It might have seemed a major improbability that the House of Stewart would ever maintain the rule of Scotland, much less the eventual United Kingdom. The Stewarts were not the loftiest, richest or most powerful family in the land, nor yet the foremost warriors or statesmen. Moreover they were a house divided if ever there was one. In the vital fourteenth-century most of the Stewarts hated each other and made no secret of the fact - and with the Douglas power in particular to contend with, that ought to have assured their fall. But they had an astonishing selection of talents amongst them, including a genius for survival - and, many said, the luck of the Devil himself. Descendants of the Bruce's daughter, they only heired the throne by chance - and kept it by mischance, not a few of their subjects asserted.
The Scots always required strong kings, and the early Stewarts failed to provide them. Into the consequent power-vacuum there was no lack of strong men to pour, Douglases pre-eminently. When the chief of these, the second Earl thereof, was slain at the battle of Otterburn -of Chevy Chase as the English named it - and foul play was alleged, amongst the suspects the name of Stewart stood out.
Not the old King Robert the Second, Bruce's grandson, feeble, weary and half-blind, but his tribe of tearaway sons legitimate and otherwise. Young Jamie Douglas, himself bastard of the powerful Lord of Dalkeith and esquire to the dead Earl, on Otterburn field vowed himself to avenge his master - despite the fact that, by the very nature of things, he was taking on the most eminent and unscrupulous men in the kingdom, Robert Stewart, Earl of Fife and Menteith (later Duke of Albany) and Alexander Stewart, Earl of Buchan, the notorious Wolf of Badenoch.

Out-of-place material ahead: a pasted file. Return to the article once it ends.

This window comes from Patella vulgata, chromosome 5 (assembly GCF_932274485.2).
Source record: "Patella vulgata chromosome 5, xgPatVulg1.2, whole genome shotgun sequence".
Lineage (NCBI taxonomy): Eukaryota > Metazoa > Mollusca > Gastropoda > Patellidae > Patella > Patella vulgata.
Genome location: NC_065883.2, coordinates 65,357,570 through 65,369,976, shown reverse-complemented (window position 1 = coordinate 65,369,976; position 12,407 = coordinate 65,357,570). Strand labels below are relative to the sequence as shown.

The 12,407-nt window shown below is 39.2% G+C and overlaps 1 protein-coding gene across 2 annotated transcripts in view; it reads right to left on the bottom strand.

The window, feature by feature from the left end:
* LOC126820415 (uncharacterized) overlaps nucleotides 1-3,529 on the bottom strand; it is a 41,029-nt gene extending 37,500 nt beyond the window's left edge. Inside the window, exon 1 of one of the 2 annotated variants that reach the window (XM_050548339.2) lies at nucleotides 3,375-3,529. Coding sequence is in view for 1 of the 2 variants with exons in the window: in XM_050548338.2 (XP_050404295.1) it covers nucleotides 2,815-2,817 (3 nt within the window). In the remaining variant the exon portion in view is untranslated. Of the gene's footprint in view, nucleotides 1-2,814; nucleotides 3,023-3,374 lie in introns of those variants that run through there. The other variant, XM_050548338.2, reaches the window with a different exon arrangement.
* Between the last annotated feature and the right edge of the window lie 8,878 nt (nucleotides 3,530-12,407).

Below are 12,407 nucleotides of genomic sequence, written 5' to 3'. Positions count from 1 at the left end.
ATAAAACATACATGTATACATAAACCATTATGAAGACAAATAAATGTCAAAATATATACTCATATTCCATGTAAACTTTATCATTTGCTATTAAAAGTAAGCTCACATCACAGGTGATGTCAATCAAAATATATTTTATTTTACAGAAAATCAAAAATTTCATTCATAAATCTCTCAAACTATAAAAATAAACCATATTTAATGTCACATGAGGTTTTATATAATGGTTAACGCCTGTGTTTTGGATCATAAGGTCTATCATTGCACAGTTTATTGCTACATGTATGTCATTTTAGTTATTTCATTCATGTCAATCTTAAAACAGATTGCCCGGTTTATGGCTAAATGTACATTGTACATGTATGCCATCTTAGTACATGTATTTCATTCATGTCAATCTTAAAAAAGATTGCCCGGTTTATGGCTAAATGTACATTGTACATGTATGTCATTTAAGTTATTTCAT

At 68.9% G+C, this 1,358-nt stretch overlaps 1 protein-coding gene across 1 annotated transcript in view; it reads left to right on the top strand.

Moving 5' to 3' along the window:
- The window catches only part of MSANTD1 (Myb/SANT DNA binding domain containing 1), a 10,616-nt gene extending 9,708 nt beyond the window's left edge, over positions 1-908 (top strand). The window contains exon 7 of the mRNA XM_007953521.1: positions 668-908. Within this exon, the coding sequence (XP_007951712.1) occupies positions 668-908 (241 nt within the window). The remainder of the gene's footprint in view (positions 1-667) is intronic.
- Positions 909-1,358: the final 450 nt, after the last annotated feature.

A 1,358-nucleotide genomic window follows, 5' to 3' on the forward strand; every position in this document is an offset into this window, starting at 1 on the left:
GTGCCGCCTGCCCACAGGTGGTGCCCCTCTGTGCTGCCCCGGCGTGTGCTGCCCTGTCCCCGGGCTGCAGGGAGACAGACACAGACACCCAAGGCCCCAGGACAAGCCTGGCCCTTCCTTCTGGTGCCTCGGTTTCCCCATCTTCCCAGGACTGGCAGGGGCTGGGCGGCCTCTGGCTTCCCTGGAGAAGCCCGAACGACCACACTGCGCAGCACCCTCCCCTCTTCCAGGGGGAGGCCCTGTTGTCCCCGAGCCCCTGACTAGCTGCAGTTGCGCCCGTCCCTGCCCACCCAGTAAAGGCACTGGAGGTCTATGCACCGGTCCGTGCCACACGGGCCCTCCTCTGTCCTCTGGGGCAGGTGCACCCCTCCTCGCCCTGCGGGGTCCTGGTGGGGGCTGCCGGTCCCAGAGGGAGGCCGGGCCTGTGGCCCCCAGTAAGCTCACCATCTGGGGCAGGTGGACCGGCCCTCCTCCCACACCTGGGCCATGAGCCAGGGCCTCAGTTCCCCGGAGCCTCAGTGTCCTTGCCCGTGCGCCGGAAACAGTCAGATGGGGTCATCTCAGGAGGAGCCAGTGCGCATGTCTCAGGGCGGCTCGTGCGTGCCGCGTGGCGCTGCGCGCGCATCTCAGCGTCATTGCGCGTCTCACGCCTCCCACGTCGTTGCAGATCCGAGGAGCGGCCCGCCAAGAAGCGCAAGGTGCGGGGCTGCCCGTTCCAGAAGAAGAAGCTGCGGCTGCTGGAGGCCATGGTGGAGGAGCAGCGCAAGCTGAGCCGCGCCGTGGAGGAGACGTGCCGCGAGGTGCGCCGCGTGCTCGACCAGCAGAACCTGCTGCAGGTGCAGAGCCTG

Lacking power and influence, Jamie Douglas could employ only his wits, his courage, his integrity and a burning sense of mission. On the strength of these he quartered ravaged, savaged, ungoverned Scotland, which cowered under the scourge of the Royal hoodlums and arrogant nobles. He found himself involved in invasion, intrigue, treason. He saw towns sacked, forests set ablaze, men hunted like deer, Elgin and its cathedral burned.
He had his allies, however. That they were mainly women, and Stewart women at that, was significant in more ways than one. The Stewarts were as apt to throw up beautiful and spirited daughters as awkward and unprincipled sons. The King's daughters were far from shrinking lilies and, of policy, largely wed to Douglases. Jamie had an attraction for them which produced its own complications.
In this, the first of a trilogy of vivid novels on the rise of the House of Stewart, Nigel Tranter offers a further example of story-telling based firmly on actual history, with his customary combination of excitement and accurate historical detail.